Now the bank.

It turns out that while we were gone to Puglia there had been a fire on the ground floor of our apartment building. It had apparently started at one of the computer workstations in the bank there and gutted the suite of offices but fortunately remained contained to just the bank and since it had happened when no one was there were no injuries. But, and we’re not sure of this, we think the bank was the source of our WiFi connection ever since we’ve lived here since our connection is now gone totally. Coincidence perhaps.

But what has us most amazed is the speed with which the bank is being readied to reopen. They have been working almost round the clock to clean and remodel the bank.

Meanwhile . . . if you were to be here in Florence right now you would find much of the Duomo and the baptistery across the piazza both in serious scaffolding – with virtually no work being done on either structure, or at least none we’ve ever seen.

Go figure.

Still hot here in Florence.

Wish you were here.

Steve

Monday, July 24, 2006

L’ultima volta a Siena


Well of course we hope yesterday wasn’t our “last time” in Siena but we did want to get back to our favorite city one more time before we headed off into the unknown of northern France amidst the uncertainties waiting for us among the wilds of the Frankish kingdom. That and of course we had some work to do as well. (photo: Aimone of the Cantina in Piazza enoteca.)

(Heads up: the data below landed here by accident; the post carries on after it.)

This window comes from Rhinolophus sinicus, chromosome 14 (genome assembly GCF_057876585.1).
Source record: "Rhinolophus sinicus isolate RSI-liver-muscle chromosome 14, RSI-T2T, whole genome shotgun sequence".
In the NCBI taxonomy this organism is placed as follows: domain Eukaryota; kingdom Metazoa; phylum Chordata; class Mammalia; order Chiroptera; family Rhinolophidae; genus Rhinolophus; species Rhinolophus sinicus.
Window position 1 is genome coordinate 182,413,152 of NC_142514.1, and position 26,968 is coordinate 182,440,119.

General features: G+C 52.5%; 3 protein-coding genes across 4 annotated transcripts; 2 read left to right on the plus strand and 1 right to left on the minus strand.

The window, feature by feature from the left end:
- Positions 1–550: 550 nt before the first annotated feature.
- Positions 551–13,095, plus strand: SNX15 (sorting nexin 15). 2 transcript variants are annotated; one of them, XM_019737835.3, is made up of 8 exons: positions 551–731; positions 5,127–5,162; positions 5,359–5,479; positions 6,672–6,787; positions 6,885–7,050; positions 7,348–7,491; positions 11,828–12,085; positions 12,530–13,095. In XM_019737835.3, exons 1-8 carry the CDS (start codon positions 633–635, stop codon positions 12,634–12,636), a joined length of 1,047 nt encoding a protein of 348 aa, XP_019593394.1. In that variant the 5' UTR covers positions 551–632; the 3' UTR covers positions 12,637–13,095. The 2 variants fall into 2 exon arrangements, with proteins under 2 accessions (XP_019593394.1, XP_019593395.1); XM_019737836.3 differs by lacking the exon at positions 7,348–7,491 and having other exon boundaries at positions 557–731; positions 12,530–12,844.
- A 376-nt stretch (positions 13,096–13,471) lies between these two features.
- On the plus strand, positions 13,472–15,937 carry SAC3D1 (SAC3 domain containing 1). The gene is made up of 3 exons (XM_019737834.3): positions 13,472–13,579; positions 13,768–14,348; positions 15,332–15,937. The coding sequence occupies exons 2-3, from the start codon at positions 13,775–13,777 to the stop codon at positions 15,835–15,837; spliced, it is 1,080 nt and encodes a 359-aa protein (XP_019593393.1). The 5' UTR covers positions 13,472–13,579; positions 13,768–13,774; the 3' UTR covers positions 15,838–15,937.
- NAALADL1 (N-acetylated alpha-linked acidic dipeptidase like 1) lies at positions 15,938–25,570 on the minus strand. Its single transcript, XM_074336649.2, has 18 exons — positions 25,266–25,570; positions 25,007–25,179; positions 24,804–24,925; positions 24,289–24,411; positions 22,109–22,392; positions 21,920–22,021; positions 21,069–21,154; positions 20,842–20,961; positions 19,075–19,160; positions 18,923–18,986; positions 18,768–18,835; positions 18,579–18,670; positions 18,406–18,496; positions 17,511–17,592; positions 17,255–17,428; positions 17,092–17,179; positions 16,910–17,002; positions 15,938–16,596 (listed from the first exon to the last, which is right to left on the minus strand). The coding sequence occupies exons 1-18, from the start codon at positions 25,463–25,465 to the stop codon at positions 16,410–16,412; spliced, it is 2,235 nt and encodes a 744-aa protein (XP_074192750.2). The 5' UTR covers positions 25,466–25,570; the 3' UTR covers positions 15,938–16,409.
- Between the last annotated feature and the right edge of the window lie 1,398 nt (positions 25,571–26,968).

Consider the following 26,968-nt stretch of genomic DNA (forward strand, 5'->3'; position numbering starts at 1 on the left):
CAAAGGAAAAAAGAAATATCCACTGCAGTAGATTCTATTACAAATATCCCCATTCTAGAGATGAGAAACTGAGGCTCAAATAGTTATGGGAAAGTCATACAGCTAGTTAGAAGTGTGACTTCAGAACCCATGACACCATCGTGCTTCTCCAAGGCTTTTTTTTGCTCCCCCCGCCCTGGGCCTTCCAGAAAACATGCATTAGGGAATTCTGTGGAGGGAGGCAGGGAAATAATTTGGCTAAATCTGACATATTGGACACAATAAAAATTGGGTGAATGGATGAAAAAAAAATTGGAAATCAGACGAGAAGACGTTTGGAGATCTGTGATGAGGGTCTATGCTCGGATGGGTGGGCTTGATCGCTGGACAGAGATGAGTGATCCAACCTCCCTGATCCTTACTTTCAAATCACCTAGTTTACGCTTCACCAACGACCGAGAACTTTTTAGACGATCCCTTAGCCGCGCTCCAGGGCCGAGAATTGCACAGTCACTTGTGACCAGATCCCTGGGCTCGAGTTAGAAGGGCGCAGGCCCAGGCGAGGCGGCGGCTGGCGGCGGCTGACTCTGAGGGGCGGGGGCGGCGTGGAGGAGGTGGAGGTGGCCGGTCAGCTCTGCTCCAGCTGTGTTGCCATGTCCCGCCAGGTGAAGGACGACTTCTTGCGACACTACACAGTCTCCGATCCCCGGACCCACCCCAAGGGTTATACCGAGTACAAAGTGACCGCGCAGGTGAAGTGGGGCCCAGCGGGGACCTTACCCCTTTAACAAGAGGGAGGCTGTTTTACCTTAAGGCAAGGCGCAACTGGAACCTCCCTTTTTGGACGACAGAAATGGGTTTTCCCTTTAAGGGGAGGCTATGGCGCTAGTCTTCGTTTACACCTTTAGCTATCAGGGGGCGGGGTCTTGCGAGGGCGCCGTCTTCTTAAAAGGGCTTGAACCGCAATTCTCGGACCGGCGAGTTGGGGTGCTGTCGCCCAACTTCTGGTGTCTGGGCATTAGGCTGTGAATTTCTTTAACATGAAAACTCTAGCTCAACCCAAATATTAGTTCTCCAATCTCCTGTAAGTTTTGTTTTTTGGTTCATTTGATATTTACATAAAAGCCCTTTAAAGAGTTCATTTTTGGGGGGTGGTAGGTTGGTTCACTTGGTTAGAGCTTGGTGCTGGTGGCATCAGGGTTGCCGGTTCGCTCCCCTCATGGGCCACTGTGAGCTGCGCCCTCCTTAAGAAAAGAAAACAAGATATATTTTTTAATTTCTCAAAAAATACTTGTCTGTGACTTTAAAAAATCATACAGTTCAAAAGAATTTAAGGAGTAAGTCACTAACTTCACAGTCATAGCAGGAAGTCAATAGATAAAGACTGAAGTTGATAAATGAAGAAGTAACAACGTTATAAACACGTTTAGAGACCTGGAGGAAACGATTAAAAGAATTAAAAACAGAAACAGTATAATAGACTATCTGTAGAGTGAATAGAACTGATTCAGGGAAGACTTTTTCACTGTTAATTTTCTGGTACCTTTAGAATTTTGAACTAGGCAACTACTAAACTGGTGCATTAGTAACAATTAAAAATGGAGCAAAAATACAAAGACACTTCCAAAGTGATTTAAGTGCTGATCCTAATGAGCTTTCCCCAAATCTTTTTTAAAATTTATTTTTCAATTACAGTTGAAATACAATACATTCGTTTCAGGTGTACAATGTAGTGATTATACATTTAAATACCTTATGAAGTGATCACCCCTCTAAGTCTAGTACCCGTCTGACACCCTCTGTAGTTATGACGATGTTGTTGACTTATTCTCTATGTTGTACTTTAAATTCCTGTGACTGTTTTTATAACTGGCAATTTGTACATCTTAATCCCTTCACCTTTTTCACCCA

We had at last been able to schedule a time to do some voiceover taping with Patti and Roberto – they had arranged for a friend of theirs who has a pretty good grasp of English to help us out in our quest to move the Tuscan Voices project further on down the podcast road at least. After some double checking with Patti about schedules we decided to take the train to Siena instead of the bus so we could arrive a little earlier and accomplish what we wanted to for the day.

Roberto picked us up at the train station and we headed off to his home outside of Asciano, among the clay hills south of Siena. But today the clay hills were a complete golden yellow hue due to the recent haying that had just been completed. Huge rectangular and round hay bales were scattered everywhere. Anyway, the drive alone was worth the trip, and we realized we had not seen this particular view of the Sienese countryside before, never having been there in July or August. It made us aware of how much we were going to miss this very special part of the world and how soon as well.

We got to The Bechi home and after a few minutes Patti took the kids into town to play and leave us to tape in peace and quiet. Patti had had the foresight to spend some quality time with our voiceover person Sandro all morning, going over the transcripts so he could familiarize himself by actual reading his lines out loud. (He had already been given copies so he knew the dialogues already.) It was also a perfect opportunity to do some last minute editing and get the pronunciations ironed out.